If you’re looking to meet new people but don’t want to explicitly commit to it being a date, as on Tinder, a new app called Wiith wants to help. The social app aims to connect nearby people who share the same interests and have them join up for local activities and events – like a more informal version of Meetup, perhaps.
The idea that the younger, mobile generation feels more comfortable connecting via apps and technology rather than in-person conversations is something that’s been tested before. A number of “Meetup”-like apps have launched in the past, but they’ve so far failed to topple the older social site Meetup.com which today still has over 21.5 million users, and hosts nearly 200,000 groups in local communities.
That said, there’s still an opportunity for someone to rethink the Meetup model for the more spontaneous, Tinder-swipe-filled mobile age. After all, Meetup has only recently begun to shift its business to mobile, having added in features like messaging or crowdfunding for group needs just this past year. Whether or not Wiith will be the one to figure it out, however, still remains to be seen.
As Wiith co-founder Jeff Hodnett explains, “Meetup just isn’t right for natural encounters – it’s too rigid,” he says. “We think Wiith is a lot more spontaneous than Meetup, along with not having the dating stigma of Tinder.”
Adds Wiith co-founder Gentian Edwards, who had the initial idea, “I wanted to build Wiith to solve a problem of meeting new people that I found.”
Hodnett and Edwards teamed up to build Wiith in their spare time to solve the problem they both had faced as new arrivals to the Bay Area. The two had first worked together at a digital agency in London in 2010, building iOS products for big brands like Harrod’s and Stella Artois. Hodnett later relocated to San Francisco in 2012 to work in the startup industry and Edwards followed a couple of years later.
But beyond helping new arrivals make friends, the app could work for those who are just visiting a new city, too. You’ll often see these sorts of profiles on Tinder, where the person explains they’re just looking for someone to have a drink with or share a meal, for example. They’re not necessarily looking for a proper “date” and certainly not a short- or long-term relationship.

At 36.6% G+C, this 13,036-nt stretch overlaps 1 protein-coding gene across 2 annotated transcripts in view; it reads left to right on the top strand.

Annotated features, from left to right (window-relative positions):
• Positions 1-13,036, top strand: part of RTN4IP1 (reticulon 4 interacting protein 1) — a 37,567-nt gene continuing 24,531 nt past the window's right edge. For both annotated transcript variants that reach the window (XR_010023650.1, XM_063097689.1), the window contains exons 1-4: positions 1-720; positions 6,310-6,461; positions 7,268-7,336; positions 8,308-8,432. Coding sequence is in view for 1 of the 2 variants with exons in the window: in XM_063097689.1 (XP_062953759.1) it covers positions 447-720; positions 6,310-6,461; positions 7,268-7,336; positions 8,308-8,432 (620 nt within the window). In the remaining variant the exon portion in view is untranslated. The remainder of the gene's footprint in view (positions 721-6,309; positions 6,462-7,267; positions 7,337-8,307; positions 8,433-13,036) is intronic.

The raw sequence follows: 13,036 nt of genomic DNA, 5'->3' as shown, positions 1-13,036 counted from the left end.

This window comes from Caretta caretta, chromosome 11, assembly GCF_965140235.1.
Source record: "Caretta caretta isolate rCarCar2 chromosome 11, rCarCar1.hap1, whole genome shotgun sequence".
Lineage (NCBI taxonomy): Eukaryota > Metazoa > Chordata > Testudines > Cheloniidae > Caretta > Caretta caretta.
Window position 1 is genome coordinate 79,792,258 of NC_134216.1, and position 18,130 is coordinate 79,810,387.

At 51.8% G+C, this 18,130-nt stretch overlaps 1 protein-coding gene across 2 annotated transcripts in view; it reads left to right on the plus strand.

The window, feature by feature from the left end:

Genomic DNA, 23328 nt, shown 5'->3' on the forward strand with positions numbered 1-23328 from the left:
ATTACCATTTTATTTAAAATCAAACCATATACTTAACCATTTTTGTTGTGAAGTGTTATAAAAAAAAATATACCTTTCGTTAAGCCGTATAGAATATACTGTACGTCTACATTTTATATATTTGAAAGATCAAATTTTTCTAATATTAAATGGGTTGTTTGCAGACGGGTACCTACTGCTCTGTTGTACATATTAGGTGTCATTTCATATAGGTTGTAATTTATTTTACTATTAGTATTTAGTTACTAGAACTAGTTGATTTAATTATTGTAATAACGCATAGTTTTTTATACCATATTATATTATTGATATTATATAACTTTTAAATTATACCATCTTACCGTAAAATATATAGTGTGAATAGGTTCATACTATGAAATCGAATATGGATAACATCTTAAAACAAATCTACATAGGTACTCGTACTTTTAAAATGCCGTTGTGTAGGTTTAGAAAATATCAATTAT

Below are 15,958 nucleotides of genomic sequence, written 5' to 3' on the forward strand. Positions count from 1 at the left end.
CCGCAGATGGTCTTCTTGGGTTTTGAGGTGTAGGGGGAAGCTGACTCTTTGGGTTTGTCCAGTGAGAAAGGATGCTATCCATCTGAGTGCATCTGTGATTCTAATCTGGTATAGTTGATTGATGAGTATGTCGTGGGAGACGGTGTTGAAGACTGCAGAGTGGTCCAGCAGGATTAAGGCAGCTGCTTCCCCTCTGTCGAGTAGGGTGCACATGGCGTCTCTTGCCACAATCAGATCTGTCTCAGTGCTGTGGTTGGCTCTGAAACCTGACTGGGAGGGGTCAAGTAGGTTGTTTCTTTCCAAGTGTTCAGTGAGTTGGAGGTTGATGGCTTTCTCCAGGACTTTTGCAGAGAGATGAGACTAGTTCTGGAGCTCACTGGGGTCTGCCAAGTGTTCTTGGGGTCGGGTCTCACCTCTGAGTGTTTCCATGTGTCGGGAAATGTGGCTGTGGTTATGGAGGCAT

“For me, I know when I go to a new city I find myself spending way too much time in the hotel room as I don’t know what’s happening around me, and sightseeing gets boring on your own,” notes Edwards.
On Wiith, users can create or join others’ posted events. Plus, those who create the event can also choose who gets to attend by approving or declining applicants – something that gives Wiith a Tinder-like feel to it. These events can be added on the fly, or scheduled out for a later date. The app also lets users follow other people of interest and receive notifications when they suggest a hangout, as well as receive event suggestions when it’s quiet.
There’s a good idea in there – to loosen up the Meetup model, while riffing on the hot-or-not selectivity that Tinder allows for – but Wiith today is still too sparsely populated to be useful just yet.
In other words, the app offers the infrastructure, but hasn’t built the community.
Today, there are just over 1,000 users, mainly in the San Francisco Bay Area and the Peninsula, on Wiith. The founders are hoping to convince some “influencers” to use its app for their upcoming events as a way to gain traction alongside other more conventional marketing methods.
Wiith is currently bootstrapping as it tests how the market reacts to its product, but Hodnett says that so far, they’re happy with the user retention numbers they’ve seen.
Wiith is a free download on iTunes.